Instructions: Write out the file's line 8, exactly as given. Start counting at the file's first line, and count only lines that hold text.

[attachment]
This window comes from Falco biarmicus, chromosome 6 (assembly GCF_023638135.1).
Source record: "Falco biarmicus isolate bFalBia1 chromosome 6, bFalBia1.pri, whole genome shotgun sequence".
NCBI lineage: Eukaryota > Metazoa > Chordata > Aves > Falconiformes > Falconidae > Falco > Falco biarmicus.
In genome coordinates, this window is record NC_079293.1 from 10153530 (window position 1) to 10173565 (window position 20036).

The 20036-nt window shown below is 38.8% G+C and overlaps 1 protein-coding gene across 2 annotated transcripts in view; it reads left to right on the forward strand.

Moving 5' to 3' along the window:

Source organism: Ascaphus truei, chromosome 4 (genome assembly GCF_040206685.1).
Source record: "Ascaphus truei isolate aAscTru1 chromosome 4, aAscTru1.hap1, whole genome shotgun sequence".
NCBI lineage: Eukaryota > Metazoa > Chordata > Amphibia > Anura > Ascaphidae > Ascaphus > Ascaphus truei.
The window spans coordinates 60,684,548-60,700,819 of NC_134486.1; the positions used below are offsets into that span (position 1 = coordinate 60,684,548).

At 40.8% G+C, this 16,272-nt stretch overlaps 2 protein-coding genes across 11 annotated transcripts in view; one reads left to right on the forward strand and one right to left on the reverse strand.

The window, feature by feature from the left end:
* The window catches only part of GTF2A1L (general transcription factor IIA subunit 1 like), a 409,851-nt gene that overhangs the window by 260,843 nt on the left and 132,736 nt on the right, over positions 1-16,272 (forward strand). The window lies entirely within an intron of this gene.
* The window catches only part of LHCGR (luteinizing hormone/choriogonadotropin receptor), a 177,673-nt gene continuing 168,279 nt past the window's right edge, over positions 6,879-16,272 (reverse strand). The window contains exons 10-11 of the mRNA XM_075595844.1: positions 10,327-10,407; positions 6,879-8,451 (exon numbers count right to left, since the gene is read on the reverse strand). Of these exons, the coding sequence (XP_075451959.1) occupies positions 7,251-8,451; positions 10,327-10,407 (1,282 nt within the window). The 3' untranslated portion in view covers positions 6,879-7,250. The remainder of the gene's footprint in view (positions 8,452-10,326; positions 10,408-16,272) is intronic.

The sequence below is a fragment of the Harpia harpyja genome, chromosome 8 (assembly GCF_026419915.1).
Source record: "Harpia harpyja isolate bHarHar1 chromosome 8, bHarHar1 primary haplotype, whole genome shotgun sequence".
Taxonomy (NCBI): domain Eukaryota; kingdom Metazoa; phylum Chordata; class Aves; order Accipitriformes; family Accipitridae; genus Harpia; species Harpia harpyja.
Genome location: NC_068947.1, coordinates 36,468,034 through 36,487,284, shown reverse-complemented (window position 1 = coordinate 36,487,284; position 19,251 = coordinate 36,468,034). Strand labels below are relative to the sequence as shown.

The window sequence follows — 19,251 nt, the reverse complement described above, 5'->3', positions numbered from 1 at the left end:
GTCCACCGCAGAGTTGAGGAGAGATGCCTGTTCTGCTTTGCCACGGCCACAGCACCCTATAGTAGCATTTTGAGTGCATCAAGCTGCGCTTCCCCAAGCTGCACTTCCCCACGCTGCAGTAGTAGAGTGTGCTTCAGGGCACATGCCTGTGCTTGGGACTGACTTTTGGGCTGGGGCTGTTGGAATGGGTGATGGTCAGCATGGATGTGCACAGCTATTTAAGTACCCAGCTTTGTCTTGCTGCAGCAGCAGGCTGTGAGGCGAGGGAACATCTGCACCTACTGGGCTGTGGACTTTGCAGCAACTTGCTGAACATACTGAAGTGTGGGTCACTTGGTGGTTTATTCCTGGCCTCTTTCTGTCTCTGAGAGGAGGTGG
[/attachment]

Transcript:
Source record: "Ascaphus truei isolate aAscTru1 chromosome 4, aAscTru1.hap1, whole genome shotgun sequence".